Downregulation of NCAPG promotes the apoptosis of TNBC MDA-MB-231 cells. The expression level of NCAPG in cells was analyzed by (A) RT-qPCR and (B) western blot analysis after cell transfection. (C) CCK-8 kit was used to detect the cell viability. (D) TUNEL assay was used to detect the cell apoptosis. (E) Statistical analysis of apoptosis. (F) Apoptosis-related proteins were detected by western blot analysis. **P<0.01, ***P<0.001 vs. sh-NC. NCAPG, non-SMC condensin I complex subunit G; TNBC, triple-negative breast cancer.
Knockdown of NCAPG inhibits migration and invasion of TNBC MDA-MB-231 cells
Wound healing and Transwell assays were used to assess the migration and invasion of TNBC cells, and the results showed that compared with the sh-NC group, the migration and invasion of the sh-NCAPG group was significantly decreased (Fig. 3A and B). Western blotting was used to detect the expression of matrix metalloproteinase (MMP)2 and MMP9, and the results showed that the expression of MMP2 and MMP9 in the sh-NCAPG group were significantly decreased compared with the sh-NC group (Fig. 3C).
Downregulation of NCAPG inhibits the migration and invasion of TNBC MDA-MB-231 cells. (A) Wound healing and (B) Transwell assay were used to assess cell invasion and migration. (C) MMP2 and MMP9 proteins were detected by western blot analysis. ***P<0.001 vs. sh-NC. NCAPG, non-SMC condensin I complex subunit G; TNBC, triple-negative breast cancer; MMP, matrix metalloproteinase.
Activation of EGFR/JAK/STAT3 signaling reduces the effect of the knockdown of NCAPG on the apoptosis of TNBC cells
The expression levels of the EGFR/JAK/STAT3 signaling pathway-related proteins were detected by western blotting, and the results showed that the expression of phosphorylated (p-)EGFR, phosphorylated Janus kinase 1 (p-JAK1), and phosphorylated signal transducer and activator of transcription 3 (p-STAT3) were significantly decreased in the sh-NCAPG group compared with the sh-NC group (Fig. 4). Subsequently, after the addition of EGF and colivelin, the expression of p-EGFR was increased as detected by western blot analysis compared with the sh-NCAPG group (Fig. 5A). CCK-8 results showed that relative to the sh-NC group, cell viability in the sh-NCAPG group was significantly reduced. Moreover, cell activity was significantly increased in the sh-NCAPG+ EGF and sh-NCAPG+colivelin groups compared with the sh-NCAPG group (Fig. 5B). TUNEL and western blotting results showed that compared with the sh-NCAPG group, apoptosis was significantly decreased in the sh-NCAPG+ EGF and sh-NCAPG+colivelin groups, and this was accompanied by increased Bcl-2 expression, and decreased Bax and Bad expression (Fig. 5C and D).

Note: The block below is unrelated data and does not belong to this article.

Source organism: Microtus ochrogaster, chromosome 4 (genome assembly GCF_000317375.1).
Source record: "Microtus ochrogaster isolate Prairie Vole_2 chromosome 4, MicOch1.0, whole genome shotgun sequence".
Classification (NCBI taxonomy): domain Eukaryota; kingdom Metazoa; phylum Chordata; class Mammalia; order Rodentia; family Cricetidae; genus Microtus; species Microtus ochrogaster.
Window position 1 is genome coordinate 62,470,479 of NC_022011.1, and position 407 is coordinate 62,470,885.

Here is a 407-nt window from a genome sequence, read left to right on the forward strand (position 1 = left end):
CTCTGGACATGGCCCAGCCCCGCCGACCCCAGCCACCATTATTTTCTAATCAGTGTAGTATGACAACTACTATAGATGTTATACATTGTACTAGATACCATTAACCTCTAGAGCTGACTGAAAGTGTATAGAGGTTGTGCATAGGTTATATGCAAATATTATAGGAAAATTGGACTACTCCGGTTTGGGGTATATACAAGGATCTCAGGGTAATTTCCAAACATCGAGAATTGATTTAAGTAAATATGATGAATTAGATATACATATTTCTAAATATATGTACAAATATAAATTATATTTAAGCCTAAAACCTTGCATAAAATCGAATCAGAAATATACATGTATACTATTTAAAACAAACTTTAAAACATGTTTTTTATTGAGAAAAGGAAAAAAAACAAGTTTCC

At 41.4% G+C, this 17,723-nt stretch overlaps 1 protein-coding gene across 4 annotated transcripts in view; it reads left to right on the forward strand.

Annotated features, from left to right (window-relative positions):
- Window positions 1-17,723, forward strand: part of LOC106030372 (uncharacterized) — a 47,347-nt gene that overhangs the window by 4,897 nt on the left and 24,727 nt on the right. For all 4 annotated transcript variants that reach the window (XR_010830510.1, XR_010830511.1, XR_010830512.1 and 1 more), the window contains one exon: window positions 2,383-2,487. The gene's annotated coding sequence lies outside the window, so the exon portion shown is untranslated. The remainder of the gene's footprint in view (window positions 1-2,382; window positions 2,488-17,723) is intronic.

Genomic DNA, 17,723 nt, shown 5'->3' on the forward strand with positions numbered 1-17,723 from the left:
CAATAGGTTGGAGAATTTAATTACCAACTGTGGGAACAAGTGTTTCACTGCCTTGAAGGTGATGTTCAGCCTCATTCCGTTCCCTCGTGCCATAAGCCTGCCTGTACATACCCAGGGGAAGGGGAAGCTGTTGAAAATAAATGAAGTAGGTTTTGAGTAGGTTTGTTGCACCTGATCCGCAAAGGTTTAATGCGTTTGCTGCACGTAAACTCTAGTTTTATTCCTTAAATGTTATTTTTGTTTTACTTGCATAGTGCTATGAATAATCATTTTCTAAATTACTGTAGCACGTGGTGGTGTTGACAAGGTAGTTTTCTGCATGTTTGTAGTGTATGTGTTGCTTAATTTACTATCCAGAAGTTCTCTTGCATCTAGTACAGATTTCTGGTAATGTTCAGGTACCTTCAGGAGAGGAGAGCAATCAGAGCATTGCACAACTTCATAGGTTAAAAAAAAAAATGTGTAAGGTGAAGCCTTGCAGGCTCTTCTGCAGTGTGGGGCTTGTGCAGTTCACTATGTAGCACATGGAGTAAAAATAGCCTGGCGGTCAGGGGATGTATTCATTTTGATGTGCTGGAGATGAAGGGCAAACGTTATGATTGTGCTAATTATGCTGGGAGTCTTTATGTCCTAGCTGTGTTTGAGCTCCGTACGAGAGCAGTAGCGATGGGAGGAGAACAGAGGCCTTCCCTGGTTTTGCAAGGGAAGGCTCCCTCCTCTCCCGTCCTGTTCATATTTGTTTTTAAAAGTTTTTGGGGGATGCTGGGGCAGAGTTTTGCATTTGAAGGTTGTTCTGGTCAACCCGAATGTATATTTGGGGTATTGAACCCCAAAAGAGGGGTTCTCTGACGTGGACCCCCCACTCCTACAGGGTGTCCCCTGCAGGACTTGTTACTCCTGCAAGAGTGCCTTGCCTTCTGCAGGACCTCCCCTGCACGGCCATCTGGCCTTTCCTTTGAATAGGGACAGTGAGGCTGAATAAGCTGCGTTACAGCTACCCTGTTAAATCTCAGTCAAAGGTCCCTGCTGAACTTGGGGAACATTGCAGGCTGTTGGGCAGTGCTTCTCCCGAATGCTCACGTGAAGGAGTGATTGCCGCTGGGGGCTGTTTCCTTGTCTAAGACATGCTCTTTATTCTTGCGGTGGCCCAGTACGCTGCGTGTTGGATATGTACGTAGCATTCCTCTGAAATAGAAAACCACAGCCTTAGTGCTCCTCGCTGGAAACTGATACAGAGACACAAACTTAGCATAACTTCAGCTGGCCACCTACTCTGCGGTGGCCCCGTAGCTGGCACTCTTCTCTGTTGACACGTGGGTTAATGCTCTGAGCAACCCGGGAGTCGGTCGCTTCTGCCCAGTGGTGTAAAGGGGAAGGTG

Downregulation of NCAPG inhibits EGFR/JAK1/STAT3 signaling in TNBC MDA-MB-231 cells. EGFR/JAK1/STAT3 signaling-related proteins were detected by western blot analysis. ***P<0.001 vs. sh-NC. NCAPG, non-SMC condensin I complex subunit G; TNBC, triple-negative breast cancer; EGFR, epidermal growth factor receptor; JAK1, Janus kinase 1; STAT3, signal transducer and activator of transcription 3; p-, phosphorylated.
Activation of EGFR/JAK1/STAT3 signaling reduces the promoting effect of the downregulation of NCAPG on apoptosis of TNBC MDA-MB-231 cells. (A) Western blot assay was used to detect the expression of p-EGFR and EGFR. ***P<0.001 vs. control; ###P<0.001 vs. sh-NCAPG. (B) CCK-8 kit was used to detect cell viability. (C) TUNEL assay was used to detect cell apoptosis. (D) Apoptosis-related proteins were detected by western blot analysis. **P<0.01, ***P<0.001 vs. sh-NC; #P<0.05, ##P<0.01, ###P<0.001 vs. sh-NCAPG. NCAPG, non-SMC condensin I complex subunit G; TNBC, triple-negative breast cancer; EGFR, epidermal growth factor receptor; JAK1, Janus kinase 1; STAT3, signal transducer and activator of transcription 3; p-, phosphorylated.
Activation of EGFR/JAK/STAT3 signaling reduces the inhibitory effect of knockdown of NCAPG on invasion and migration of TNBC MDA-MB-231 cells
Wound healing and Transwell assays showed that EGFR/JAK/STAT3 signal activation significantly increased the invasion and migration of cells (Fig. 6A), and the expression of MMP2 and MMP9 in cells was significantly increased (Fig. 6B) compared to the sh-NCAPG group.
The activation of EGFR/JAK1/STAT3 signaling reduces the inhibitory effect of the downregulation of NCAPG on the invasion and migration of TNBC MDA-MB-231 cell. (A) Wound healing and Transwell assays were used to assess cell invasion and migration. (B) MMP2 and MMP9 proteins were detected by western blot analysis. ***P<0.001 vs. sh-NC; #P<0.05, ##P<0.01, ###P<0.001 vs. sh-NCAPG. NCAPG, non-SMC condensin I complex subunit G; TNBC, triple-negative breast cancer; EGFR, epidermal growth factor receptor; JAK1, Janus kinase 1; STAT3, signal transducer and activator of transcription 3; MMP, matrix metalloproteinase.